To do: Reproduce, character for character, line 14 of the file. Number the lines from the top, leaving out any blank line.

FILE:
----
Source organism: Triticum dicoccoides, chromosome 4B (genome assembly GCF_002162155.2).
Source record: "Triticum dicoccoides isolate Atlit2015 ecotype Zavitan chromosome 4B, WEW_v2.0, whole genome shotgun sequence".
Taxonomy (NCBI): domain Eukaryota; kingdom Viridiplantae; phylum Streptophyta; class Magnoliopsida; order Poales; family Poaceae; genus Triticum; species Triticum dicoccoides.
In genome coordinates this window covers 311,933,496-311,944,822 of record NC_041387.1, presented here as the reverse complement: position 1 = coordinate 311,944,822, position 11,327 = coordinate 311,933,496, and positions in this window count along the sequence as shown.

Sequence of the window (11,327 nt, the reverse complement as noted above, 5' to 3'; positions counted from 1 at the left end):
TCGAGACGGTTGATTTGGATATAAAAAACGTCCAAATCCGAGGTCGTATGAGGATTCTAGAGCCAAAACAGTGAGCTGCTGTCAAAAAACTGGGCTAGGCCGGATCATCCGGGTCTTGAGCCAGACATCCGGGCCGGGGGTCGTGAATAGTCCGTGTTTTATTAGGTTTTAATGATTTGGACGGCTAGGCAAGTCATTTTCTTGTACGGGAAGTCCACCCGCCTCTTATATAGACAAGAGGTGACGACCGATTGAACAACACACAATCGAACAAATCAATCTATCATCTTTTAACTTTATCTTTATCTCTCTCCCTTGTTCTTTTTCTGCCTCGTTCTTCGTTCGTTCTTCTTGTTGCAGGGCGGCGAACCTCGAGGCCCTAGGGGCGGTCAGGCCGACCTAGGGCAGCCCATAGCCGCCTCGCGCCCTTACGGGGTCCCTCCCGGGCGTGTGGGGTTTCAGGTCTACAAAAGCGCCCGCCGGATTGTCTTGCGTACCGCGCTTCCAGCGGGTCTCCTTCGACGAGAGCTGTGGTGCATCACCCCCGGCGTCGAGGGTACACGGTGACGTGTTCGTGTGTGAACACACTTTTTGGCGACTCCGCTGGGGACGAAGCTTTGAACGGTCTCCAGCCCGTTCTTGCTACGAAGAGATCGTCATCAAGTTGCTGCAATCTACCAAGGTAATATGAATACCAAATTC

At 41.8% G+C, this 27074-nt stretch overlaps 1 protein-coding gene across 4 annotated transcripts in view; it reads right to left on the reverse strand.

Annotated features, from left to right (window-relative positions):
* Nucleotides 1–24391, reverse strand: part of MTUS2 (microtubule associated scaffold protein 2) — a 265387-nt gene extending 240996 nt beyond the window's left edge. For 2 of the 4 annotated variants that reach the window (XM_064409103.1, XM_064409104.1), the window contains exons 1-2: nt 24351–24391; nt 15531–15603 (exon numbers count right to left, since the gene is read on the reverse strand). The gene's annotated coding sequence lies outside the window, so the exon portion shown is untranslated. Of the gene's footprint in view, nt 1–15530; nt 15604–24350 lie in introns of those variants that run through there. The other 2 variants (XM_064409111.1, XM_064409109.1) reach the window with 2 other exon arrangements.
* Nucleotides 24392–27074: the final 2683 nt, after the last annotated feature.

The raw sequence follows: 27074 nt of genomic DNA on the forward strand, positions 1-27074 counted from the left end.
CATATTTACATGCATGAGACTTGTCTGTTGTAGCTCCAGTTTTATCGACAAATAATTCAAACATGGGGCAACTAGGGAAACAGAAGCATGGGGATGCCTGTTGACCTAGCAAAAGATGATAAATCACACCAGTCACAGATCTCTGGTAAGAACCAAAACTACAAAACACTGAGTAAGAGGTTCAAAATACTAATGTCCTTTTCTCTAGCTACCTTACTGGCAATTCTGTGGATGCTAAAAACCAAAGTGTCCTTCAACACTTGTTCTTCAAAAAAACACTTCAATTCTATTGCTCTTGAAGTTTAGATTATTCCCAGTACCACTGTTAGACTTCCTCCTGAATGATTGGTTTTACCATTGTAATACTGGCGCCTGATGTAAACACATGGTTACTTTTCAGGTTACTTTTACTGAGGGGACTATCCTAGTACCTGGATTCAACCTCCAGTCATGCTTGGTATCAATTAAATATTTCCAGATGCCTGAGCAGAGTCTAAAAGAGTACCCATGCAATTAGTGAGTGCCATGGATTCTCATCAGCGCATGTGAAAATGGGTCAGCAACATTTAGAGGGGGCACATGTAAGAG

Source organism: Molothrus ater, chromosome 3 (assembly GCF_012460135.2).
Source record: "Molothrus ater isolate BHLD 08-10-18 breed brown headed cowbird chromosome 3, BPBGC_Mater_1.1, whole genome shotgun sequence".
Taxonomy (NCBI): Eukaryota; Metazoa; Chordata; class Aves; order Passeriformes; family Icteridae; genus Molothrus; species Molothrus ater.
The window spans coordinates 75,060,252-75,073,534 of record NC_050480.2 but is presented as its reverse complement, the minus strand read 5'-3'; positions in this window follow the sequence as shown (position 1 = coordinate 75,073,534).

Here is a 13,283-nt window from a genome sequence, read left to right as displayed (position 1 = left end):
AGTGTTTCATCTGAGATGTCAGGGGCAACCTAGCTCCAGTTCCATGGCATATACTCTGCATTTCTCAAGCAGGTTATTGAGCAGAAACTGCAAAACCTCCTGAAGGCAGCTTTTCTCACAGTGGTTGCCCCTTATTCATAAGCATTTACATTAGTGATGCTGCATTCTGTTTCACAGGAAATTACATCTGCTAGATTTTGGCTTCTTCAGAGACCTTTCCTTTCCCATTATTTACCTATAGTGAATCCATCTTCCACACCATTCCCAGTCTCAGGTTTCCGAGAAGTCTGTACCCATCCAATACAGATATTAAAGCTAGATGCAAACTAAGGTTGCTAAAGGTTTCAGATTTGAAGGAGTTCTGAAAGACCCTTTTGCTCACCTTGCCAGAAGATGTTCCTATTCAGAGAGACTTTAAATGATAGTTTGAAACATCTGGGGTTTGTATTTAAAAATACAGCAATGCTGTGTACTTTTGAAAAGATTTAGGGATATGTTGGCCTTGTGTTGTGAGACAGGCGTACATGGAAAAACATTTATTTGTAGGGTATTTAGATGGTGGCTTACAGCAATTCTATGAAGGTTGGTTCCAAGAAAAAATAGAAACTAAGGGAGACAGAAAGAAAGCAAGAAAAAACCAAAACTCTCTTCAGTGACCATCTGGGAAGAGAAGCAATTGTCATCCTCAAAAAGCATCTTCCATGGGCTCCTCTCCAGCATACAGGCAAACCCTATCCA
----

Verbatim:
Source record: "Molothrus ater isolate BHLD 08-10-18 breed brown headed cowbird chromosome 3, BPBGC_Mater_1.1, whole genome shotgun sequence".